Monthly Archives: March 2012

Celebrate a Wedding with some Pancakes

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“‘Oh, my! I wisht – I wisht we had a cake.  I wisht we had – a cake or somepin.’ ‘I’ll set some coffee on an’ make up some pancakes,'” Ma said.  ‘We got sirup’ ‘Oh, my!’ Mrs. Wainright said.  ‘ Why – well.  Look, I’ll bring some sugar.  We’ll put sugar in them pancakes.'” From The Grapes of Wrath by John Steinbeck

The family has gotten a little flush from a few weeks’ worth of good cotton picking, they are living in an old boxcar which they share with another family and they are about to celebrate a wedding – with pancakes because that’s the best they can pull together.  It’s incredible how ready they are to celebrate just anything and share what little they have in order to make the occasion as special as they can.

Pancakes (A Half Recipe)

1 cup flour

1/4 tsp salt

1 tsp baking powder

1 tbsp sugar

1 cup milk

2 tbsp melted butter

1 egg

Mix everything together in a bowl and if you forgot the egg the first time, as I did, you can mix it in after.  You don’t want to overmix your batter though, there should be small lumps, they’re delicious.  Heat a skillet over medium heat and spread some cooking oil around it (or butter, as you choose, or lard, if you think you can stand it).  When the pan is evenly heated, start pouring out your pancake batter.  I sometimes tend toward the whimsical myself and so I made my pancakes look like a bear and a dinosaur (I don’t know why the dinosaur head looks like the head of the Alien in the Ridley Scott movies – it was a fluke).  The trick to making good pancakes is not to let them burn but also not to try and flip them too soon.  You want to wait until a good number of bubbles have started to appear on the top, and then you want to test your pancake’s flippability by checking whether you can get the spatula under it easily, if it sticks at all, it’s not ready to be flipped. Serve hot with “sirop” and butter, if you’re feeling decadent, and enjoy!

I prefer real maple syrup.  As I’ve said before, there are certain things that you just can’t skimp on and we grew up with real maple syrup as a staple in our home.  Real maple syrup aside, this was a super cheap meal, since everything was in my kitchen already.  I had two critter shaped cakes for dinner and have enough batter leftover to make some for breakfast tomorrow.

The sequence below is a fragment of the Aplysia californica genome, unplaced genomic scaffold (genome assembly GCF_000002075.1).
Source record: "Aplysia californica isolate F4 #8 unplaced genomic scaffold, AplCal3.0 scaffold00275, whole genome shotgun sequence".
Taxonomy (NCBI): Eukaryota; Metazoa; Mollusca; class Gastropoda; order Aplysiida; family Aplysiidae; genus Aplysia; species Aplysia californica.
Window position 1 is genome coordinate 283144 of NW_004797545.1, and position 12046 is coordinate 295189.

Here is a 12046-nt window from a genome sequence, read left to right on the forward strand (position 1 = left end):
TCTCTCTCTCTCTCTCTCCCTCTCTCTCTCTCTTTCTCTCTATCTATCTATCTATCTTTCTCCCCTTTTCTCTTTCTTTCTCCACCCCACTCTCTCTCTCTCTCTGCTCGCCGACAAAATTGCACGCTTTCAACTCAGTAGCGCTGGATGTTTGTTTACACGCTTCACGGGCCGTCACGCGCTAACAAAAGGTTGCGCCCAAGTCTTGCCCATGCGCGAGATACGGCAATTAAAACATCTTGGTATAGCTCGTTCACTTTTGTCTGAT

There are an infinite number of ways you could jazz this up, and that’s not including pancake shape competitions, so let your imagination run wild.  I thought of adding crumbled bacon (or candied and crumbled bacon?) right to my batter, but the bacon was going to take too long to defrost and I was hungry.

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Filed under Books, Cheaper Cooking, Cooking and Reading, Food, Grapes of Wrath, John Steinbeck, Literature, Recipes, The Great Depression

Cup a Java and a Slice of Pie Before You Head Back Out on the Road

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“Well, what’s it gonna be? Oh, cup a Java. Kinda pie ya got? Banana cream, pineapple cream, chocolate cream—an’ apple. Make it apple. Wait—Kind is that big thick one? Mae lifts it out and sniffs it. Banana cream. Cut off a hunk; make it a big hunk”  From The Grapes of Wrath by John Steinbeck

This is an exchange between a truck driver and a diner waitress.  She is always complaining about how she hates the “Oakies” because they never buy anything and she likes the truck drivers because they have money to tip well.  But she also sells 5 cent candy at 2 for a penny to a traveling family because she wants the little boys to smile.  The truck drivers leave her a 50 cent tip each.  It’s nice to think that people can find kindness and pass it on.

This weekend my friends Julie and Richard made me an apple pie.  Richard brought his own food scale to weight his ingredients instead of using measuring cups, and he deciphered some kind of code on a recipe card I couldn’t read.  He claims he will send the recipe to me in an email, but he might also keep his secret close.  Anyway, since I barely lifted a finger, I shouldn’t be the one blogging about it.  (We picked apple since we were celebrating the Middle Earth New Year’s Eve – March 25th is day the men of the West defeat Sauron in the Lord of the Rings trilogy, so we thought we’d screen a film and drink some ales.  Apple pie seemed to fit the bill. Yes, we are delightfully geeky.)

Richard’s Secret Crust Apple Pie 

Pie crust made with a touch of salt and actual lard (I was surprised I could find any, but it was Goya brand, so maybe not that surprised) 

3 lbs granny smith apples, peeled, cored, and sliced

Cinnamon and Nutmeg to taste

1 cup sugar

1 stick of butter

2 tbsp lemon juice

Richard said that he likes his apples to be very soft, but he usually uses yellow delicious and more lemon juice.  We baked the pie at 55o degrees for about 40 minutes and then lowered the temperature to 350 for an hour.  After that we just turned the oven off and let the pie sit in there while it cooled.  The crust was great but the apples had almost lost their entire shape, which was my fault for getting the granny smiths (they were on sale!  Depressioners know I wasn’t going to spend more for the yellow delicious!).  Still it was eaten to rave reviews.

This was a pretty cheap pie overall, since I had everything but the apples and the lard.  Incidentally, Crisco shortening sticks were $4 and the lard was $1.19.  I will be making biscuits with it in the near future.

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Filed under Books, Cheaper Cooking, Cooking and Reading, Food, Grapes of Wrath, John Steinbeck, Literature, Recipes, The Great Depression